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As fan of teubner.sty and gfsporson I've typed a long document with teubner-Glyph-macros >\~W f\ia le Fa\ic dre ktl.` By chance I found that, without changing anything, I can use the Greek letters themselves as input, which happens to be read somewhat easier.

Now, does anyone guess any shortcomings, pitfalls ... with the Greek input? I don't want to make anythings worse and I'm still hopeful that I will use LuaLaTeX one day. To give a MWE with the most important packages:

\usepackage{savesym, cmap}
\makeatletter\let\|=\relax\addto\greek@shorthands{\declare@shorthand{greek}\/}{\textormath{\penalty\@M\discretionary{-}{}{\kern.08em}\allowhyphens}{}}  % supposed to imitate "| for German language
  \declare@shorthand{greek}{\|}{\textormath{\penalty\@M\discretionary{}{}{\kern.08em}\nolinebreak}{}}  % to imitate "| but without allowing for line breaks
\begin{otherlanguage}{greek}Περὶ μὲν οὖν ἀ\|θανασίας αὐτῆς ἱκανῶς· περὶ δὲ τῆς ἰδέας αὐτῆς ὧδε λεκτέον· οἷον μέν ἐστι, πάντῃ πάντως θείας εἶναι καὶ μακρᾶς δι\/ηγήσεως, ᾧ δὲ ἔοικεν, ἀνθρωπίνης τε καὶ ἐλάττονος·\end{otherlanguage}
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I think part of your MWE got cut off: you need a \begin{document} and an \end{document}, with a little something in between. – Thérèse Aug 20 '14 at 19:33
@Thérèse I hope it works now -- I hate long lines, but else it will cut off two thirds of the doc. – Alexander Wittmann Aug 20 '14 at 19:42
up vote 10 down vote accepted

There is no difference. The character Σ is translated into


which is a single macro whose name is five character long, because Σ is two byte in UTF-8. This macro, in turn, is translated into


and, in a typesetting context, it becomes


The definition of this macro is

\LGR-cmd \textSigma \LGR\textSigma

which is three tokens, because the last one is a single control sequence; if the current encoding is LGR, which it is after \greektext has been given, just \LGR\textSigma survives, which, finally, becomes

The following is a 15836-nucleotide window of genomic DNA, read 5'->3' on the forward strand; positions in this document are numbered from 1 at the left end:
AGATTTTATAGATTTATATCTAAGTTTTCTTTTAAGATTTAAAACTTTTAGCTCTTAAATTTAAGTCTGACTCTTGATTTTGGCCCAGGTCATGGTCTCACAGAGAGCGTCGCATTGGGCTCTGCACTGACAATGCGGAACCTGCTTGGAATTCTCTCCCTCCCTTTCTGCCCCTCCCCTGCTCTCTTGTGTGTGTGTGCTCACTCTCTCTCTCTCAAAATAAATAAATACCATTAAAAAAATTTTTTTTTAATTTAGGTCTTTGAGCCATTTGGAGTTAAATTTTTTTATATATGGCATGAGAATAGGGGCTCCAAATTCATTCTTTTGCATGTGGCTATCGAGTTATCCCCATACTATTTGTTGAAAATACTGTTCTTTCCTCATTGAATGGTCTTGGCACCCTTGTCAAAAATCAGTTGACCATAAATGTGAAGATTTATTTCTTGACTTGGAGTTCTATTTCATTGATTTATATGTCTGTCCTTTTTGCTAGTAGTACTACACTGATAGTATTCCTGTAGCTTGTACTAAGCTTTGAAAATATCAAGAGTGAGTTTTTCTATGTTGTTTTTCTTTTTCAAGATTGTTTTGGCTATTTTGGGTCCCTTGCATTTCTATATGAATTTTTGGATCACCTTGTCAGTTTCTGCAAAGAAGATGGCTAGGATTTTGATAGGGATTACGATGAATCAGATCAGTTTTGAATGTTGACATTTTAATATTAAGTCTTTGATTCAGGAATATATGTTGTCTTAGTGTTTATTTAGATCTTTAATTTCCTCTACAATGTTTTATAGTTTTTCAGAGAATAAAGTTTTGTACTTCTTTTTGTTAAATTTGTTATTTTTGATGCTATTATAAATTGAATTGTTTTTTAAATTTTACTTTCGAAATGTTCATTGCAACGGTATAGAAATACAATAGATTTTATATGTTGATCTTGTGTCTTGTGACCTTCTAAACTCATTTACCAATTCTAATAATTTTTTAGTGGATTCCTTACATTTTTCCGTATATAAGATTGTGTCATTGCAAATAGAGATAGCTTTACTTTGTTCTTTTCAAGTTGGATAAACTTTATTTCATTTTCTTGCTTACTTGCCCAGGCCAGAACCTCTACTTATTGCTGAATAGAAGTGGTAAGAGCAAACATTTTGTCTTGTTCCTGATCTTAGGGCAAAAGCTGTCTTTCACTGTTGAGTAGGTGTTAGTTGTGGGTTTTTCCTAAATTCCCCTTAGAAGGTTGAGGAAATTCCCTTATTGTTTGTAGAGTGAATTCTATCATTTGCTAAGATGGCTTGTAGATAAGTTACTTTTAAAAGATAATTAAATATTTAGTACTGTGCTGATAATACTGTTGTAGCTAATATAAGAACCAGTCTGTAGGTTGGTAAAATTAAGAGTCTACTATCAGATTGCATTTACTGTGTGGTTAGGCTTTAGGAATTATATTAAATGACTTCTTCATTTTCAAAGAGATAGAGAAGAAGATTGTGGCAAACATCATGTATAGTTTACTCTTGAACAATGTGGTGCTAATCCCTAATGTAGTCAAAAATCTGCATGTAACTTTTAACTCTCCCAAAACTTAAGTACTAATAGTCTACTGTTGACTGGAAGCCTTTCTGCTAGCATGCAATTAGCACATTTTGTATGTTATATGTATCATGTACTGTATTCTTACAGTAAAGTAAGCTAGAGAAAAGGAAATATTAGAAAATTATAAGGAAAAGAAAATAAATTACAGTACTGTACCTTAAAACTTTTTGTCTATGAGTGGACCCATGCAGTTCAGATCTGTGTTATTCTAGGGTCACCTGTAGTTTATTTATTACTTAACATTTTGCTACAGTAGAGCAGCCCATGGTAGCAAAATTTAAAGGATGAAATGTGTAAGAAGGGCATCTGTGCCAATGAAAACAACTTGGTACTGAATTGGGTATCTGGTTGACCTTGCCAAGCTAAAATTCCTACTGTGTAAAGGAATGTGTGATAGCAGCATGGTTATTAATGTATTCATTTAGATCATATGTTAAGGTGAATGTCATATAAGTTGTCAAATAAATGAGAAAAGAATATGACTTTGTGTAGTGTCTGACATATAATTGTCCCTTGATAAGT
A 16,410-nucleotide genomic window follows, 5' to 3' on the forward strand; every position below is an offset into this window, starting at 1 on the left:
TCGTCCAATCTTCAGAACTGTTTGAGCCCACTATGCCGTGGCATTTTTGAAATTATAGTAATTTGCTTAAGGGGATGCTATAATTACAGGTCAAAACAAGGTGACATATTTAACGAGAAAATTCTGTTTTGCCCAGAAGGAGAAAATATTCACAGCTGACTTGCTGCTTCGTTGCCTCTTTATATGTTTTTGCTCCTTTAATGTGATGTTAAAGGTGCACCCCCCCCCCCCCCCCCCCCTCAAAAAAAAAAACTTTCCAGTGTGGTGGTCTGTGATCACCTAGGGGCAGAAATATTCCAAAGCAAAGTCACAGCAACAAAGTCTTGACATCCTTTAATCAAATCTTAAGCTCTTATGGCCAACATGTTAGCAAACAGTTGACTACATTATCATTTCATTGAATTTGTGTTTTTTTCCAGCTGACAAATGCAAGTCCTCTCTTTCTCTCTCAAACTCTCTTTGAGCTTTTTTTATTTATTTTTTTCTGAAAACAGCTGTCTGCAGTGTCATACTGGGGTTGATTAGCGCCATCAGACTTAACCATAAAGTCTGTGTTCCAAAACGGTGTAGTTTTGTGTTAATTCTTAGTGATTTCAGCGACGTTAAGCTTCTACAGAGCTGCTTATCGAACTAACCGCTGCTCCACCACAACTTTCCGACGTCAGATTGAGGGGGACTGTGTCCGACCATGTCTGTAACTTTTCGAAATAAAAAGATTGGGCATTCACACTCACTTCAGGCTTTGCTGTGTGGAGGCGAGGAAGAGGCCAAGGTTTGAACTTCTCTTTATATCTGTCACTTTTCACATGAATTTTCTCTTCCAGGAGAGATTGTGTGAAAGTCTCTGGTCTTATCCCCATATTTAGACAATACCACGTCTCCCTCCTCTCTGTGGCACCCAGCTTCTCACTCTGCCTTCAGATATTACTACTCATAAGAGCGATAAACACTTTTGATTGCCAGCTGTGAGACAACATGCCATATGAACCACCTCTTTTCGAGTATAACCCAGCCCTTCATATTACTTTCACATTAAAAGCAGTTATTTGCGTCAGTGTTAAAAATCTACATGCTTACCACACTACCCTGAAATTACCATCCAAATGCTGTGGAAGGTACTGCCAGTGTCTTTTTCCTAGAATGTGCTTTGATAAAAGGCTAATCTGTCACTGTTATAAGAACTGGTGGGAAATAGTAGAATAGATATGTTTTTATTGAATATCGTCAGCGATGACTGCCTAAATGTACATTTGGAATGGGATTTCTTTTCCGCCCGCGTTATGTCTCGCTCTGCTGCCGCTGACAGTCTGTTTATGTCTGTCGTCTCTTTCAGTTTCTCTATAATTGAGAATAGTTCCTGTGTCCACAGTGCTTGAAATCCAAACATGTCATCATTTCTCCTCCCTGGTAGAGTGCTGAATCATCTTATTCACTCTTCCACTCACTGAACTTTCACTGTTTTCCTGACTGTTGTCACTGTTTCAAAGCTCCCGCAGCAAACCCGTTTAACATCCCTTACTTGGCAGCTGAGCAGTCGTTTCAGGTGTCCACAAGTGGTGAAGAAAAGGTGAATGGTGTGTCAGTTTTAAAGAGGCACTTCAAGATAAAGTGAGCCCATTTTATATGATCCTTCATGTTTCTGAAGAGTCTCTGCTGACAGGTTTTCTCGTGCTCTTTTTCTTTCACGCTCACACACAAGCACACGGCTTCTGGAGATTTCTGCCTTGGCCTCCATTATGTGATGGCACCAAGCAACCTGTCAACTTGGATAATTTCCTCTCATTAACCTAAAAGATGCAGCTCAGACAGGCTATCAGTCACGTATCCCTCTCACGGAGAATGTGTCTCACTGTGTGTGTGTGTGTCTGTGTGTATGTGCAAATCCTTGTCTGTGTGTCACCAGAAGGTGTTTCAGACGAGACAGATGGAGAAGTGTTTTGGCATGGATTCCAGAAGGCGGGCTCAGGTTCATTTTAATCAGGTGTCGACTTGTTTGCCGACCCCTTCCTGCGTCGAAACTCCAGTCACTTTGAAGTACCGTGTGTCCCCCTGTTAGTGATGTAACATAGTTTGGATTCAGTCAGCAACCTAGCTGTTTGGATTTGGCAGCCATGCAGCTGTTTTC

and, in the LGR encoding, the slot "53 (decimal 83) contains an uppercase sigma.

Similarly, becomes

\IeC{\ensuregreek{\@tabacckludge ~>\textOmega}}

and, in the same way as before, this is the same as typing


which, with the ligature mechanism of LGR encoded fonts, prints “Ὦ”.

Thus typing

\textsc{SWKRATHS}\quad\>\~W f\ia le Fa\ic dre, po\ic{} d\hg{} ka\ig{} p\oa\/jen? ktl.


\textsc{ΣΩΚΡΑΤΗΣ}\quad  Ὦ φίλε Φαῖδρε, ποῖ δὴ καὶ πόθεν; κτλ.

is perfectly equivalent (after \greektext, of course, or something that implicitly executes this macro). The latter method is just a bit slower, because some macro expansion is involved; probably a few hundredths of a second for a long document.

Note, though, that ; will print a Greek semicolon (raised dot) and not a Greek question mark (Latin semicolon).

You need to type ; (U+037E) for a Greek question mark.

enter image description here

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Very good! I used the glyph macros because in the teubner.doc it says that it makes a difference whether you write \'a or \aa. It does, if your faith is strong enough. That's why I defined (and overused) \/ and \|. – Alexander Wittmann Aug 20 '14 at 19:59
Thank you for pointing out how differently LaTeX understands ; and ;. The good thing is, I can still use the latin characters, so I write \textsc{ΣΩΚΡΑΤΗΣ}\quad Ὦ φίλε Φαῖδρε, ποῖ δὴ καὶ πό\|θεν? κτλ. – Alexander Wittmann Aug 20 '14 at 23:36

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